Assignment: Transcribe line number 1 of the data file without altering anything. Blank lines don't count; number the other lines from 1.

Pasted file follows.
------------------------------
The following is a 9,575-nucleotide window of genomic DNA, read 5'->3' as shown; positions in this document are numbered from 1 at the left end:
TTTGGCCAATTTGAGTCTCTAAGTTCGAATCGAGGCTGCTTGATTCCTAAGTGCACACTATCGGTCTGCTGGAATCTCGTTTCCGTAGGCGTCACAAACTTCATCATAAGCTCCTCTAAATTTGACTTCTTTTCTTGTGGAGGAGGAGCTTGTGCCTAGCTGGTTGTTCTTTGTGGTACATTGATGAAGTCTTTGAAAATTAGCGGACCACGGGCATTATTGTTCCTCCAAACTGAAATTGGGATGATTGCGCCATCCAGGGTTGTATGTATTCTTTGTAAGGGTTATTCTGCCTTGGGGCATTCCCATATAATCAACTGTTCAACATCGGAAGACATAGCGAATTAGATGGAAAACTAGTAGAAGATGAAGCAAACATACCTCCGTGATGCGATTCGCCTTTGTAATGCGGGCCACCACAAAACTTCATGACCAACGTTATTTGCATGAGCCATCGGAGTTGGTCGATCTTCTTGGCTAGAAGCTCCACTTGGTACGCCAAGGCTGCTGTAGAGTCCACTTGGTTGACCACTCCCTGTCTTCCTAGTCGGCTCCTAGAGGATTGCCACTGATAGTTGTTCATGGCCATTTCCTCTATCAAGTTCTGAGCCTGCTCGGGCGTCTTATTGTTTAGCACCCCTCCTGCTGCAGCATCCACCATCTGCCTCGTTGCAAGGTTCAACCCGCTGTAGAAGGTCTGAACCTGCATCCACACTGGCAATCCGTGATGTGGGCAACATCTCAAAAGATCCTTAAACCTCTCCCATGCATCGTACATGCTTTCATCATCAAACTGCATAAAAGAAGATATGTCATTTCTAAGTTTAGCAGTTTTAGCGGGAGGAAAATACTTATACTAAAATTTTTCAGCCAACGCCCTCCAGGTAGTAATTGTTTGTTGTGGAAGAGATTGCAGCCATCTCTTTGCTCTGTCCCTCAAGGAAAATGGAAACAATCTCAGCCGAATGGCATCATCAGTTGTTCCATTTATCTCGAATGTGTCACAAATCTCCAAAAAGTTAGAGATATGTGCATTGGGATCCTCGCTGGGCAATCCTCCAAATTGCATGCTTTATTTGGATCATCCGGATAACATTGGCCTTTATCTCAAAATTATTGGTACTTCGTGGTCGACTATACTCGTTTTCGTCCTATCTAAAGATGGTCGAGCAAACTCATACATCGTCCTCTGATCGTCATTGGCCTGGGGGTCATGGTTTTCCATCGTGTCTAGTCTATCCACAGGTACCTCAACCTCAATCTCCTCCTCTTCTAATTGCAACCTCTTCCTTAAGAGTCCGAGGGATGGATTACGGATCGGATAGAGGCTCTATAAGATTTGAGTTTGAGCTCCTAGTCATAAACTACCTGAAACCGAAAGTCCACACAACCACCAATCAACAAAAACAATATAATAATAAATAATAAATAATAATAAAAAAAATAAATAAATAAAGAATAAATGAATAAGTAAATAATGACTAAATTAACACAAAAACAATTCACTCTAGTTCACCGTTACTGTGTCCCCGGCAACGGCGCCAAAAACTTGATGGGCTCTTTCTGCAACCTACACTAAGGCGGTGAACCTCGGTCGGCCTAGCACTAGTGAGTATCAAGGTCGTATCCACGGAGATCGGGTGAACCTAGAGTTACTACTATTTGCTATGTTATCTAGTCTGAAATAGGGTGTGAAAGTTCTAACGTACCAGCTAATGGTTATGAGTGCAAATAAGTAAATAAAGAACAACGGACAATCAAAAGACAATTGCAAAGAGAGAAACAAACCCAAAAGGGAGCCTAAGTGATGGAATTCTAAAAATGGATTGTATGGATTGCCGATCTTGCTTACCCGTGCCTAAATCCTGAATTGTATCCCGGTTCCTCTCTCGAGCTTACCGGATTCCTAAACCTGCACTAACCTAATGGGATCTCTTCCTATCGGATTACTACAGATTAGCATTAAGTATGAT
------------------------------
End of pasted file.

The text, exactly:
The following is a 9,575-nucleotide window of genomic DNA, read 5'->3' as shown; positions in this document are numbered from 1 at the left end: